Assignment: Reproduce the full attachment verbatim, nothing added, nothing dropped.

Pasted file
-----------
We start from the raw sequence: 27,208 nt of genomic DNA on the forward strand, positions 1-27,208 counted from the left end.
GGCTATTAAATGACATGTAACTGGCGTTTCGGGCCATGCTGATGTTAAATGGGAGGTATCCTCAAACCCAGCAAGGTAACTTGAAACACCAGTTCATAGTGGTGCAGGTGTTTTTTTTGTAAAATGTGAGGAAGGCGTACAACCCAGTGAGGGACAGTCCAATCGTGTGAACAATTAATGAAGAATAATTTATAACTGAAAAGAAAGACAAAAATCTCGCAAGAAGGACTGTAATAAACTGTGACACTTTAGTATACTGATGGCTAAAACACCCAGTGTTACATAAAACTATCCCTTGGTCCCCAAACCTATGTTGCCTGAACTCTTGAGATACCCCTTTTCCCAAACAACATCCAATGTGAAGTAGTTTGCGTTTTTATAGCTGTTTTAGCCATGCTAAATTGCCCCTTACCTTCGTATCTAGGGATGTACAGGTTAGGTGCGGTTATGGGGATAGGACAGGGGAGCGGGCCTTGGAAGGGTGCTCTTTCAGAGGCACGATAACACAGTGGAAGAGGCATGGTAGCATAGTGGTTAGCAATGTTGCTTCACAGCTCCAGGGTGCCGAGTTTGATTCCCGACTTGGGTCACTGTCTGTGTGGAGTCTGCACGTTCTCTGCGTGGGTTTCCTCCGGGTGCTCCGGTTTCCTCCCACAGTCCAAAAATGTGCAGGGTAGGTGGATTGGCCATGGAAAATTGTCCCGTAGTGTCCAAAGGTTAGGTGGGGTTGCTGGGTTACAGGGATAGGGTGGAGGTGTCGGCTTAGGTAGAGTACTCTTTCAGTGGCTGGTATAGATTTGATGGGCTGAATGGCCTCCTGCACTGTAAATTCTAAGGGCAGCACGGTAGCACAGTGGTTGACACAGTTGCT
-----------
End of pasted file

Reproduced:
We start from the raw sequence: 27,208 nt of genomic DNA on the forward strand, positions 1-27,208 counted from the left end.
GGCTATTAAATGACATGTAACTGGCGTTTCGGGCCATGCTGATGTTAAATGGGAGGTATCCTCAAACCCAGCAAGGTAACTTGAAACACCAGTTCATAGTGGTGCAGGTGTTTTTTTTGTAAAATGTGAGGAAGGCGTACAACCCAGTGAGGGACAGTCCAATCGTGTGAACAATTAATGAAGAATAATTTATAACTGAAAAGAAAGACAAAAATCTCGCAAGAAGGACTGTAATAAACTGTGACACTTTAGTATACTGATGGCTAAAACACCCAGTGTTACATAAAACTATCCCTTGGTCCCCAAACCTATGTTGCCTGAACTCTTGAGATACCCCTTTTCCCAAACAACATCCAATGTGAAGTAGTTTGCGTTTTTATAGCTGTTTTAGCCATGCTAAATTGCCCCTTACCTTCGTATCTAGGGATGTACAGGTTAGGTGCGGTTATGGGGATAGGACAGGGGAGCGGGCCTTGGAAGGGTGCTCTTTCAGAGGCACGATAACACAGTGGAAGAGGCATGGTAGCATAGTGGTTAGCAATGTTGCTTCACAGCTCCAGGGTGCCGAGTTTGATTCCCGACTTGGGTCACTGTCTGTGTGGAGTCTGCACGTTCTCTGCGTGGGTTTCCTCCGGGTGCTCCGGTTTCCTCCCACAGTCCAAAAATGTGCAGGGTAGGTGGATTGGCCATGGAAAATTGTCCCGTAGTGTCCAAAGGTTAGGTGGGGTTGCTGGGTTACAGGGATAGGGTGGAGGTGTCGGCTTAGGTAGAGTACTCTTTCAGTGGCTGGTATAGATTTGATGGGCTGAATGGCCTCCTGCACTGTAAATTCTAAGGGCAGCACGGTAGCACAGTGGTTGACACAGTTGCT